What I am doing, what we are doing here, is focusing on the performance of information security management system (ISMS). We’re focusing on resources specific to the information security management system (ISMS) and its operation. You are going to have other tools in your arsenal for the management of employees, for their competences in role, for your training, for your awareness of them. This is very, very specific to target in this particular Clause.

Information Security Skills

What you can see in the example are the Information Security Skills to Include in the Competence Matrix. These are a series of columns which are provided by default, but that you can change, that are in green. These are the information security relevant skills. What we need to do is determine the skills and the knowledge and the experience that we need and we need to list it. So, based on good practice, what I have provided for you within the template is industry normal qualification, industry normal things that you would expect people to have. Things like CISSP, CISA, CISM. Potentially PCI DSS. Potentially GDPR that has, or data protection that has, relevance and then ISO 27001 Lead Auditor and ISO 27001 Lead Implementer. If I was going to do the bare minimum I would just have the 27001 Lead Auditor / ISO 27001 Lead Implementor column because that is specific but the other ones if you have them or they’re aspirational or they’re relevant to you then, then you would include them in there.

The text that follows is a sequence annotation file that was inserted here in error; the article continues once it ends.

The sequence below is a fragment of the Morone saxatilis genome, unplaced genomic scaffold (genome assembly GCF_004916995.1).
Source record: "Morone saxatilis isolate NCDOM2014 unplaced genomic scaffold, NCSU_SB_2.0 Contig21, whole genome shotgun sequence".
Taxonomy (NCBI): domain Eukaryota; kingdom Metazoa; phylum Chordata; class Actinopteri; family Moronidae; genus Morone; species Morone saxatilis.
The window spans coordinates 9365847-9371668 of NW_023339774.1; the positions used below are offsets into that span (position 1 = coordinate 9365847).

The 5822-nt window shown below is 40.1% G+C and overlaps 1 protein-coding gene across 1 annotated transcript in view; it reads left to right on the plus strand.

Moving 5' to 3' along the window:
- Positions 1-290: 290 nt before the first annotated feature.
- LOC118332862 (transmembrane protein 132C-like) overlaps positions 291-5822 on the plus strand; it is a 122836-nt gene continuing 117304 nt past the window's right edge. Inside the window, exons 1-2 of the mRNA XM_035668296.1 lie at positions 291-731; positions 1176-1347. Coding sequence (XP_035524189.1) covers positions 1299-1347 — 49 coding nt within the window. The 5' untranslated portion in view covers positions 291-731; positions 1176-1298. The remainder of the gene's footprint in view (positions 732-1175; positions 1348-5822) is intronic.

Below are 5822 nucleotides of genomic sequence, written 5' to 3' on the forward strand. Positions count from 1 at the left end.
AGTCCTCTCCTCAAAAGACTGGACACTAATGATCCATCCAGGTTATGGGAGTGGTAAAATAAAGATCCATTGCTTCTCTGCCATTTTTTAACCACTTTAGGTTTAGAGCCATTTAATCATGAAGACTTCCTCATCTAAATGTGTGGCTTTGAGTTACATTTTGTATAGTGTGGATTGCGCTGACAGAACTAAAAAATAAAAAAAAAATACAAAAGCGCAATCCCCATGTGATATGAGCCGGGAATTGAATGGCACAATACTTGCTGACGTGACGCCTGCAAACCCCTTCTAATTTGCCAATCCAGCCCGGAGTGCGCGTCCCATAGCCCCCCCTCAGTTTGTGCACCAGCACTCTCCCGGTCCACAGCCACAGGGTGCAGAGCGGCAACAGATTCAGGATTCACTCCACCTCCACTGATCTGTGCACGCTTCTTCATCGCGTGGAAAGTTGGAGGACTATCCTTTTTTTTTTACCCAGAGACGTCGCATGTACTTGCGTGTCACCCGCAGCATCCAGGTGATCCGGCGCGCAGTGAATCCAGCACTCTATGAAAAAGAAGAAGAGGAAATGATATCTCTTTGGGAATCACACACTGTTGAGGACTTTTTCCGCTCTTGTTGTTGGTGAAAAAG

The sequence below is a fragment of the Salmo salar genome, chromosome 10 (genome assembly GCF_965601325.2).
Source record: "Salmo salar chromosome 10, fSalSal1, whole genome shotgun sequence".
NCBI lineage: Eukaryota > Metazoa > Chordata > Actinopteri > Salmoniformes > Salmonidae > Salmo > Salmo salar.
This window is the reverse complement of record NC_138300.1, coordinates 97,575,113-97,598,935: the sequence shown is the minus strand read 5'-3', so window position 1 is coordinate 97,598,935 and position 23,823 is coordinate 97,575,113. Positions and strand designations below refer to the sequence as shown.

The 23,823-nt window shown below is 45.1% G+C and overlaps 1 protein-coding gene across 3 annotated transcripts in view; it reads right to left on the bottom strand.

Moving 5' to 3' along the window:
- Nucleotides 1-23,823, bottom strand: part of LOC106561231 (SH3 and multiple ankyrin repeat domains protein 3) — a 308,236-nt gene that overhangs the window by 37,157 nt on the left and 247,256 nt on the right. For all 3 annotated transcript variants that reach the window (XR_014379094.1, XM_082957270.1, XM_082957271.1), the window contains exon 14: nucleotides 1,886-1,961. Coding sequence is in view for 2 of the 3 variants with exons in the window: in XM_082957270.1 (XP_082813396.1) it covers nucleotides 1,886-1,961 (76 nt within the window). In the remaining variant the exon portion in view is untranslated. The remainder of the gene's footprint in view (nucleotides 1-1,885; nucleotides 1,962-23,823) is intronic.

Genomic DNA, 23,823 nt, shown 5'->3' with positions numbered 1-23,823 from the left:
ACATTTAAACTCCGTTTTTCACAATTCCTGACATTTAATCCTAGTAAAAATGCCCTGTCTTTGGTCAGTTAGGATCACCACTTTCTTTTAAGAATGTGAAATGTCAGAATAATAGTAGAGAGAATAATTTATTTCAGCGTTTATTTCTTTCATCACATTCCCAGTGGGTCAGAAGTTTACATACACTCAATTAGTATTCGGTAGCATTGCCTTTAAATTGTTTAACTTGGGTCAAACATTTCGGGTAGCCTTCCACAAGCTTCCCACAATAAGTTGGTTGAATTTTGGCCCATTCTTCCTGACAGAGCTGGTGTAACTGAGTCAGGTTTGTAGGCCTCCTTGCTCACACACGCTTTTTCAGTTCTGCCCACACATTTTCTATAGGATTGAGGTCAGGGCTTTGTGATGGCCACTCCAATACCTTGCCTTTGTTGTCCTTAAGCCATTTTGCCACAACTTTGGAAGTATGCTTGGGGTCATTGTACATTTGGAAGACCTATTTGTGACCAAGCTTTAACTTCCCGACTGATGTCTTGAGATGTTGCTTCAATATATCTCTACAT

So, every single one of those is something that clearly, that the information security professionals that do what I do for a living would have by default. If there are other information security relevant skills that you either have in your company or that you aspire to, or you are working towards, then clearly you can list them in there as well. It is going to be very dependent on who you are. You know, you might have network security skills, AWS security qualification or skills or experience. So, there are a host of other things that you may have that you can list in here and by all means do so.